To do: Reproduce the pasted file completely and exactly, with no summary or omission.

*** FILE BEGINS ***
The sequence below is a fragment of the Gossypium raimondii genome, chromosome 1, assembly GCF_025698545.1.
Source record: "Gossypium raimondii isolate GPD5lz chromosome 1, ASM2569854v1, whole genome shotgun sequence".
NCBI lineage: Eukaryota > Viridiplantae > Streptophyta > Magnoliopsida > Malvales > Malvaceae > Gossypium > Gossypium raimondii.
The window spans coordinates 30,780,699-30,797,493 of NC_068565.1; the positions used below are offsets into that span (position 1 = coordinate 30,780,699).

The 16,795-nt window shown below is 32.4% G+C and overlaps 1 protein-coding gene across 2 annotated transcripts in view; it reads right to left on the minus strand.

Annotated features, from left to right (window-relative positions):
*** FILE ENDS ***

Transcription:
The sequence below is a fragment of the Gossypium raimondii genome, chromosome 1, assembly GCF_025698545.1.
Source record: "Gossypium raimondii isolate GPD5lz chromosome 1, ASM2569854v1, whole genome shotgun sequence".
NCBI lineage: Eukaryota > Viridiplantae > Streptophyta > Magnoliopsida > Malvales > Malvaceae > Gossypium > Gossypium raimondii.
The window spans coordinates 30,780,699-30,797,493 of NC_068565.1; the positions used below are offsets into that span (position 1 = coordinate 30,780,699).

The 16,795-nt window shown below is 32.4% G+C and overlaps 1 protein-coding gene across 2 annotated transcripts in view; it reads right to left on the minus strand.

Annotated features, from left to right (window-relative positions):